Despite sending them a written request, the government says the opposition has refused to submit proposals for constitutional amendments.
But The Observer has been told that the opposition is still waiting to hold a major conference to discuss the reforms it wants. Speaking by telephone on June 27, Attorney General Peter Nyombi said a cabinet sub-committee chaired by Prime Minister Amama Mbabazi had written to the leader of opposition requesting for their proposed amendments but that letter had gone unanswered.
“We sat as the cabinet sub-committee consisting of all lawyers in cabinet and proposed amendments. We also wrote to the leader of opposition but we have never received a reply,” he said.
Nyombi however noted that they received some proposals from IPOD (Inter-Party Organization for Dialogue) and other stakeholders, including the judiciary and civil society.
“We as the cabinet sub-committee, we have consolidated all those and our draft is now ready,” he said.
“The cabinet sub-committee is virtually ready to table its draft to cabinet for consideration, before tabling them to parliament,” he added.
Asked why restoration of presidential term limits has not been included, Nyombi said:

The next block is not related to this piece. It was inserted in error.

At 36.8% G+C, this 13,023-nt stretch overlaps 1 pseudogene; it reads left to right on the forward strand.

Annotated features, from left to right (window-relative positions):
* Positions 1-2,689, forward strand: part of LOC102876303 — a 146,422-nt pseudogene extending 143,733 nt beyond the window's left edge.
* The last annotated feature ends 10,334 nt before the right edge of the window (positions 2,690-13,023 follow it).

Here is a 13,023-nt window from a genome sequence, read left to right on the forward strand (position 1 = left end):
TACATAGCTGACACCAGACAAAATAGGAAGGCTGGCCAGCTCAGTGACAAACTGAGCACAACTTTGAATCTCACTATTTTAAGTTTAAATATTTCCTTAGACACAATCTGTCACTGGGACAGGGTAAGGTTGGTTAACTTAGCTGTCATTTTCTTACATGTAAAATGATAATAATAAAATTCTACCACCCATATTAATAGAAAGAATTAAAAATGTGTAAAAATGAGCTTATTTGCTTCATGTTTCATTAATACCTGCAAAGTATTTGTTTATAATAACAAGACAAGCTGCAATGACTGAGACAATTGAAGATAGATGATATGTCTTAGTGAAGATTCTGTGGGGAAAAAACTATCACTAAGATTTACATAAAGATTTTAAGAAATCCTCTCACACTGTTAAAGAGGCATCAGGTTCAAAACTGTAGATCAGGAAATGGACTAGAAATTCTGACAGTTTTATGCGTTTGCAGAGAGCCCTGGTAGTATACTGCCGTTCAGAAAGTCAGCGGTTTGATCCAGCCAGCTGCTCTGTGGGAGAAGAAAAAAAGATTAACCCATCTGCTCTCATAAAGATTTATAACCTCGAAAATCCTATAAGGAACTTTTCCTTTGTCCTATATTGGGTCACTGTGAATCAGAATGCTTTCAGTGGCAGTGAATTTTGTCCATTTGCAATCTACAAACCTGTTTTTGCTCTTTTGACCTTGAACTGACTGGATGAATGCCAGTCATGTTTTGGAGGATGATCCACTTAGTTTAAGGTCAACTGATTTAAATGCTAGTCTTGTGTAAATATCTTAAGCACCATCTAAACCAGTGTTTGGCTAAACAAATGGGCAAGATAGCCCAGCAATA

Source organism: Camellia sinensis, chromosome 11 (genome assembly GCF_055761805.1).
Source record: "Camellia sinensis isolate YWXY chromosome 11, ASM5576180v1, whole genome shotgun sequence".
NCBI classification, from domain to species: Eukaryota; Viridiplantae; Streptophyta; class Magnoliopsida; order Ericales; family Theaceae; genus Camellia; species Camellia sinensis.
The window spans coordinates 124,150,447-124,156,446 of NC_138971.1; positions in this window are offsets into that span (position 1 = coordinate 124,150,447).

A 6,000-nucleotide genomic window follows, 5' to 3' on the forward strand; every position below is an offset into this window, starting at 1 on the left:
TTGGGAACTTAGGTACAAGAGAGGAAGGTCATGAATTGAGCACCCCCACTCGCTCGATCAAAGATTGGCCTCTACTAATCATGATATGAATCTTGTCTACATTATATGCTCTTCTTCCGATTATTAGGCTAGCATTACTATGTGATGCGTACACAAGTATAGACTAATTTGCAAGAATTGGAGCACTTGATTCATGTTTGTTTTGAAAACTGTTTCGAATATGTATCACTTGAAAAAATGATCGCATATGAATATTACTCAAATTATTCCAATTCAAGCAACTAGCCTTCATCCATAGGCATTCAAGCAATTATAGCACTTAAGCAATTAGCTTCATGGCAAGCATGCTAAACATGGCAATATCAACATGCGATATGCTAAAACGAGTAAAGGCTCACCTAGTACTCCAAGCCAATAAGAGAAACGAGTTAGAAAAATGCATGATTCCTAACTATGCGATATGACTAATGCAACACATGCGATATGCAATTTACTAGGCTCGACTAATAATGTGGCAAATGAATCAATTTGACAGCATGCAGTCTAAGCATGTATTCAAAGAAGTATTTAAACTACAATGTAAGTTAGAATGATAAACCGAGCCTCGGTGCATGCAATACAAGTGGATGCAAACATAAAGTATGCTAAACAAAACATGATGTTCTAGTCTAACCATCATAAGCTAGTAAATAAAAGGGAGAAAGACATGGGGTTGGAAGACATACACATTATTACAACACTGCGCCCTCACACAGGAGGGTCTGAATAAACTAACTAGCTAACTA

“I am not ready to discuss the details contained in the cabinet sub-committee document.”
However, the leader of opposition, Wafula Oguttu, said his side had decided on a national consultative conference where the desired amendments will be discussed.
Oguttu said the conference would attract academicians, church leaders and NGOs, among others.
“I do not know when the conference will take place, but it must be there before August,” he said.
So far, government is proposing amendments to provide for an independent electoral commission, grounds for the recall of MPs, creation of a salaries commission and giving more statutory powers to the president.
Cabinet is also seeking to introduce a new article providing for the cabinet in office during elections to remain in office until the person elected president assumes office. The opposition, on the other hand, has been pushing for electoral reforms.
“We want article 60 of the constitution to provide that the commissioners in the electoral commission would be appointed by the judicial service commission and serve one seven-year term,” said Shadow Attorney General Abdu Katuntu (Bugweri, FDC) in an earlier interview.
He added that the head of the commission should be someone qualified to be appointed a High court judge, while the secretary should be an aocate whose appointment is done by a professional body.
The opposition further wants the army out of parliament, arguing that the presence of its ten representatives makes it partisan and equal to civilian authority, which contradicts Article 208(2), which states that the UPDF should be subordinate to civilian authority and not engage in partisan politics.
The opposition also wants parliament downsized and constituencies standardised according to size for effective representation. The opposition further wants security agencies to stop playing a partisan role in elections.
Source : The Observer